Most Americans (I suppose, perhaps too optimistically) can identify, “Give me liberty or give me death!” as the words of Patrick Henry. Leaving aside the question of whether those were his precise words delivered during the Second Virginia Convention in 1775, how many Americans know what Mr. Henry did after the Revolution?
The answer is necessary background to this fanciful conversation between Henry and George Washington in King’s Arms Tavern, in which they discuss holding political office in the context of duty and patriotism.
Serving in the First Continental Congress, Patrick Henry certainly seemed like a nationalist when he stood and declared, “The distinctions between Virginians, Pennsylvanians, New Yorkers, and New Englanders are no more. I am not a Virginian, but an American.”
The truth proved to be more complicated. Henry largely departed the national stage when he resigned from Congress in 1775 to take up his short-lived position heading Virginia’s military forces.
But Henry didn’t exactly descend into obscurity; far from it. He was Virginia’s first governor after independence, serving a total of five terms. He continued to serve in the House of Burgesses. In 1787 he declined an invitation to attend the Constitutional Convention in Philadelphia, famously explaining, “I smelt a rat.”
He was a powerful dissenting voice during the ratification of the Constitution, arguing vehemently against the consolidation of power in a centralized government and for the protection of individual rights. That, of course, was a battle he lost. But he made his peace the new charter, and while he continued to harbor reservations, he was a constant public servant.
After retiring for good from government in 1791, he retreated to his home and family. One might say his return home bore some resemblance to a certain general’s retirement to Mount Vernon after the war.
George Washington gave in to the call to return as president. In 1795, Washington began urging Henry to heed the call to return to public service. In quick succession Henry declined appointments to the U.S. Senate, ambassador to Spain, and secretary of state.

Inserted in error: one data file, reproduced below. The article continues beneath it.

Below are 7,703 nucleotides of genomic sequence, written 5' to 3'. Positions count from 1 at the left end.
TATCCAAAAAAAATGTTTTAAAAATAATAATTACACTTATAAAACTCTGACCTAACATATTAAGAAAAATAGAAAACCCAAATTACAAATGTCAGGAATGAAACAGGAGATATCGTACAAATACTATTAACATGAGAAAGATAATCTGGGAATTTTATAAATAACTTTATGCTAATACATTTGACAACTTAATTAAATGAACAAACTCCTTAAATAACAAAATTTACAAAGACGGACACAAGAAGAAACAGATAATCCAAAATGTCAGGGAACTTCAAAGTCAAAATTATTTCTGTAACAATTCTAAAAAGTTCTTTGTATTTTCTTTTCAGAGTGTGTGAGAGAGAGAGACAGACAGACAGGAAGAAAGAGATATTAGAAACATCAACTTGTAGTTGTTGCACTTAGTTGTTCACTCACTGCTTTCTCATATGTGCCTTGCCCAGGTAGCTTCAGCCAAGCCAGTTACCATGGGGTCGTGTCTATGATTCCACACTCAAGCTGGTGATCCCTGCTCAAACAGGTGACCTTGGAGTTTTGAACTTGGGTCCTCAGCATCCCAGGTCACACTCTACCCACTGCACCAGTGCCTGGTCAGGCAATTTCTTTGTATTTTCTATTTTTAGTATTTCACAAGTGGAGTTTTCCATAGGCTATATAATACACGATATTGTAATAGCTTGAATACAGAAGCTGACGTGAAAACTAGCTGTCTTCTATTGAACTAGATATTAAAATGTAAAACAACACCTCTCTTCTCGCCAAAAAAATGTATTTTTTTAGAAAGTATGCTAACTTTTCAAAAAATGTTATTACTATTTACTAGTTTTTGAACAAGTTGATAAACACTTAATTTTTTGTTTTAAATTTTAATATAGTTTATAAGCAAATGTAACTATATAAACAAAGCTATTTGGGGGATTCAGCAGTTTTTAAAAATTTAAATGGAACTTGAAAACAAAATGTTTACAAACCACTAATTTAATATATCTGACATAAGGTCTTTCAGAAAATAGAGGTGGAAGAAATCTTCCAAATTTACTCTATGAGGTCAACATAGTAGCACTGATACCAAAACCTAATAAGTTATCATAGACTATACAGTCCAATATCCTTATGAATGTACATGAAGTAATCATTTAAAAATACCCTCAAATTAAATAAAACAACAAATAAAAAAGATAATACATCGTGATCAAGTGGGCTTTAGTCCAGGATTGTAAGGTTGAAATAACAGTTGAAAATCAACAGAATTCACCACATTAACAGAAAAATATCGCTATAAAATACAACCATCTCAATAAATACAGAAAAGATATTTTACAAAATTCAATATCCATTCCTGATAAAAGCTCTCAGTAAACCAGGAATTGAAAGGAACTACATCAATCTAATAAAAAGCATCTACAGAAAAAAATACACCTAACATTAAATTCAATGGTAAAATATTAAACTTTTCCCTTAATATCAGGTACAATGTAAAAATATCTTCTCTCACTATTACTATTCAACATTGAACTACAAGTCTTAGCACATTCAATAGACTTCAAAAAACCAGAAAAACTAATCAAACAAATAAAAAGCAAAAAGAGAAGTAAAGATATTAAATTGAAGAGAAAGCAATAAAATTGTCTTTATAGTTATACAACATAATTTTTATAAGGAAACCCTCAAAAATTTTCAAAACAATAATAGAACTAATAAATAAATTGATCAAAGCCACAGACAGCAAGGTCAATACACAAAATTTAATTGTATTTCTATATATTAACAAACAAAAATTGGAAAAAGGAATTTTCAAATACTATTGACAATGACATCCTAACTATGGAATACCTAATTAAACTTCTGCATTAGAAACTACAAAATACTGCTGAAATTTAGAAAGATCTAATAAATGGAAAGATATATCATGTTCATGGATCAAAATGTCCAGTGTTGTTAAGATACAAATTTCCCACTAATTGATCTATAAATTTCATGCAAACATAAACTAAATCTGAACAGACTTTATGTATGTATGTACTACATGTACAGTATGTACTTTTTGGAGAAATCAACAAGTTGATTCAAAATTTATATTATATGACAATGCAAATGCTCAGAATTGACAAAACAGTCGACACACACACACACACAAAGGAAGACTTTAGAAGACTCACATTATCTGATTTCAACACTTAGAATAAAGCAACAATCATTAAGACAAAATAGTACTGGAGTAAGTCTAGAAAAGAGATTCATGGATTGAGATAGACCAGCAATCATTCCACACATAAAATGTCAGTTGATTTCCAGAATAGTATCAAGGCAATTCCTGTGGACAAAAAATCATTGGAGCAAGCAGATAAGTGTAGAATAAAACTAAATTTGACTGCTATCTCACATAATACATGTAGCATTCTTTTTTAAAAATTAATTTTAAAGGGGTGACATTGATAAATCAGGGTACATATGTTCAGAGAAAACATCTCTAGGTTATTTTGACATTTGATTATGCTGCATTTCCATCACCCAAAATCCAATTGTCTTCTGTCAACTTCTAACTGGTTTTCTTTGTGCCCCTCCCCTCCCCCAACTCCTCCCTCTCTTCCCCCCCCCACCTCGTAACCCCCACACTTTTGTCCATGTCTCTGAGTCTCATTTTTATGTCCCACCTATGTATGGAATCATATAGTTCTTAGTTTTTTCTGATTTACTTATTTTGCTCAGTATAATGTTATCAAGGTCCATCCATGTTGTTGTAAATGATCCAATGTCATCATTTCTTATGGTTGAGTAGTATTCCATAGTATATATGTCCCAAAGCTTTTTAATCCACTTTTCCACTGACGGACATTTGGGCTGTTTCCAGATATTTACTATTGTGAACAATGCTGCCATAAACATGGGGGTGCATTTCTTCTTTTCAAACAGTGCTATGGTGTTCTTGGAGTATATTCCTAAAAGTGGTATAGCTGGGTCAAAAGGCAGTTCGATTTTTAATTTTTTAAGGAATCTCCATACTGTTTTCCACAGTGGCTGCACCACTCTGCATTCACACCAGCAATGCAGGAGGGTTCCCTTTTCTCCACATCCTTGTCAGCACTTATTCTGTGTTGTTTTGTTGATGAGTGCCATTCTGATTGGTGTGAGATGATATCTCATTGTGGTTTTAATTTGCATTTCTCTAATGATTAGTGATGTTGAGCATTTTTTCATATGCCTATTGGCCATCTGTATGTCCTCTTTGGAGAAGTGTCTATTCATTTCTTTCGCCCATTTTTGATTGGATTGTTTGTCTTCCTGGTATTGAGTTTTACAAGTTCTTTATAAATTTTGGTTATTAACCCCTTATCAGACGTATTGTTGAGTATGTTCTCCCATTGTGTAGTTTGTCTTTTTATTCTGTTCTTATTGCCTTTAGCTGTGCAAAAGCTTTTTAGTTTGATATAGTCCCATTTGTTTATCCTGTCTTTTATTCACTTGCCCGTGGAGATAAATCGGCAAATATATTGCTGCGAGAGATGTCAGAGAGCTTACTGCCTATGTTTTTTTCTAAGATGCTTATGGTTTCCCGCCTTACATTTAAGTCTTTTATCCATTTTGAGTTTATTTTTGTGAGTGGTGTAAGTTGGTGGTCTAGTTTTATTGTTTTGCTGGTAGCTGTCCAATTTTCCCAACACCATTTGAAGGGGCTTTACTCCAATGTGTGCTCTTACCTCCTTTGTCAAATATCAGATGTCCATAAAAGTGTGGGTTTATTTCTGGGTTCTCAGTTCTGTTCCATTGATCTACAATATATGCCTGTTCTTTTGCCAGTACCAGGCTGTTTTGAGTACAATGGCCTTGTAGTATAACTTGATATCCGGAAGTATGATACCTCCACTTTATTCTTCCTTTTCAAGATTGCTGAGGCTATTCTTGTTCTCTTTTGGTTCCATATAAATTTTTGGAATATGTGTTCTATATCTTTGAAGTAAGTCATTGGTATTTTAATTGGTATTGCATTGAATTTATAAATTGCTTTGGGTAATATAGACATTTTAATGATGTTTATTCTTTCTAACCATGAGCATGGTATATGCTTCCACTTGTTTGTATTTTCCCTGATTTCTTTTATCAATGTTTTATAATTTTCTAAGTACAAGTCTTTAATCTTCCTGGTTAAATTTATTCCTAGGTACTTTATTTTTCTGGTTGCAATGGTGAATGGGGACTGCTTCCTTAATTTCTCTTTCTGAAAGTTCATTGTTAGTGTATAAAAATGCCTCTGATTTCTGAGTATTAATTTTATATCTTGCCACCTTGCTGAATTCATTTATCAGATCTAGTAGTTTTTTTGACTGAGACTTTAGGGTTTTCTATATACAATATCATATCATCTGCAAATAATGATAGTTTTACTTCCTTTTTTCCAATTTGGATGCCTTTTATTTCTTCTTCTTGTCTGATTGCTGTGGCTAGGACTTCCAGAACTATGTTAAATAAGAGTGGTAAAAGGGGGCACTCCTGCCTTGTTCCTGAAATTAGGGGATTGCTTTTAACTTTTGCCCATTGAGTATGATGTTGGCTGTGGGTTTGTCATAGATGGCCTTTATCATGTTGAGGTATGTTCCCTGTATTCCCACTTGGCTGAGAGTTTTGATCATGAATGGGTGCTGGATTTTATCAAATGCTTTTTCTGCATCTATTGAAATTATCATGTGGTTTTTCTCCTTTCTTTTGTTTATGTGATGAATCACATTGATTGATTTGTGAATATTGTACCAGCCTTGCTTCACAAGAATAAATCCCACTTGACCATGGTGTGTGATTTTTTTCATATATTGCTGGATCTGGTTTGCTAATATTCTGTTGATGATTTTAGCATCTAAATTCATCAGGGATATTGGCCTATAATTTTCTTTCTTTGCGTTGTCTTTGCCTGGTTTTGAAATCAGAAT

Decades after he first rose to prominence, Patrick Henry was still valued—and the reasons were partly political. In the mid-1790s, America’s first substantial opposition party, the Democratic Republicans, was gaining adherents. Led by Thomas Jefferson and James Madison, they proposed an alternative direction to the course being charted by the Federalists.
Both parties had much to gain by having Patrick Henry in their fold. Thomas Jefferson, for one, expressed doubt about the sincerity of the job offers coming Henry’s way, opining to James Monroe that “He has been offered every thing which they knew he would not accept.”
Indeed, Henry turned down every single offer. He was even approached about an appointment to be chief justice of the Supreme Court. But Henry refused every offer. His own health, as well as that of his family, weighed on him. He chose to retire and, unlike Washington, the American Cincinnatus, he stuck to it.
So, in this age of disgust with career politicians, how do we weigh Patrick Henry’s choice. Is it admirable to turn down George Washington himself? Did he sacrifice another level of fame for his suspicion of the Constitution? These are interesting questions, because if “we the people” are truly in charge, then do we have room for demi-gods?
We rightly revere dedication to honor and duty. Patrick Henry’s stand at very least gives us another way to think about what those words mean in a republic.